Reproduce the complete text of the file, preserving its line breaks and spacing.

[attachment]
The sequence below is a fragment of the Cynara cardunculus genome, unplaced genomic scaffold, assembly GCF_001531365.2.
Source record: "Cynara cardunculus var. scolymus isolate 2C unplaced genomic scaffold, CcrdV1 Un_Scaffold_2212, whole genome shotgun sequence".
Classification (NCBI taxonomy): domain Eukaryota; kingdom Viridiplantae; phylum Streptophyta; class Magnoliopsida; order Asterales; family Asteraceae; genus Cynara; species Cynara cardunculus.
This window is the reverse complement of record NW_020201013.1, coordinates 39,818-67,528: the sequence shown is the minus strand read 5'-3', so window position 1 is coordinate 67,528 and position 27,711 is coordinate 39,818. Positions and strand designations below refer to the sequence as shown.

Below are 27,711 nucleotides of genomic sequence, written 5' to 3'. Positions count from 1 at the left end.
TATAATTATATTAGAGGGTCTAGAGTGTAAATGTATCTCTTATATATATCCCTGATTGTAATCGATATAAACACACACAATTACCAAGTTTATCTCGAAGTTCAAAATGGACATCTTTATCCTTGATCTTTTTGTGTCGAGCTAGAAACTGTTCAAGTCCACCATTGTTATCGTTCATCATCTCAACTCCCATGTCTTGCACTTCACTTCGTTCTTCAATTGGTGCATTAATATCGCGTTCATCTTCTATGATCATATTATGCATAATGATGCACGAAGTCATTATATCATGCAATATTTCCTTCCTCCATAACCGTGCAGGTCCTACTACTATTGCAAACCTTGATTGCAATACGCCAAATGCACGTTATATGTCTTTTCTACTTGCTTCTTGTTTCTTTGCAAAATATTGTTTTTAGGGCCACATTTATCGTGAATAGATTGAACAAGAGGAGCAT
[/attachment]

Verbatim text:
The sequence below is a fragment of the Cynara cardunculus genome, unplaced genomic scaffold, assembly GCF_001531365.2.
Source record: "Cynara cardunculus var. scolymus isolate 2C unplaced genomic scaffold, CcrdV1 Un_Scaffold_2212, whole genome shotgun sequence".
Classification (NCBI taxonomy): domain Eukaryota; kingdom Viridiplantae; phylum Streptophyta; class Magnoliopsida; order Asterales; family Asteraceae; genus Cynara; species Cynara cardunculus.
This window is the reverse complement of record NW_020201013.1, coordinates 39,818-67,528: the sequence shown is the minus strand read 5'-3', so window position 1 is coordinate 67,528 and position 27,711 is coordinate 39,818. Positions and strand designations below refer to the sequence as shown.

Below are 27,711 nucleotides of genomic sequence, written 5' to 3'. Positions count from 1 at the left end.
TATAATTATATTAGAGGGTCTAGAGTGTAAATGTATCTCTTATATATATCCCTGATTGTAATCGATATAAACACACACAATTACCAAGTTTATCTCGAAGTTCAAAATGGACATCTTTATCCTTGATCTTTTTGTGTCGAGCTAGAAACTGTTCAAGTCCACCATTGTTATCGTTCATCATCTCAACTCCCATGTCTTGCACTTCACTTCGTTCTTCAATTGGTGCATTAATATCGCGTTCATCTTCTATGATCATATTATGCATAATGATGCACGAAGTCATTATATCATGCAATATTTCCTTCCTCCATAACCGTGCAGGTCCTACTACTATTGCAAACCTTGATTGCAATACGCCAAATGCACGTTATATGTCTTTTCTACTTGCTTCTTGTTTCTTTGCAAAATATTGTTTTTAGGGCCACATTTATCGTGAATAGATTGAACAAGAGGAGCAT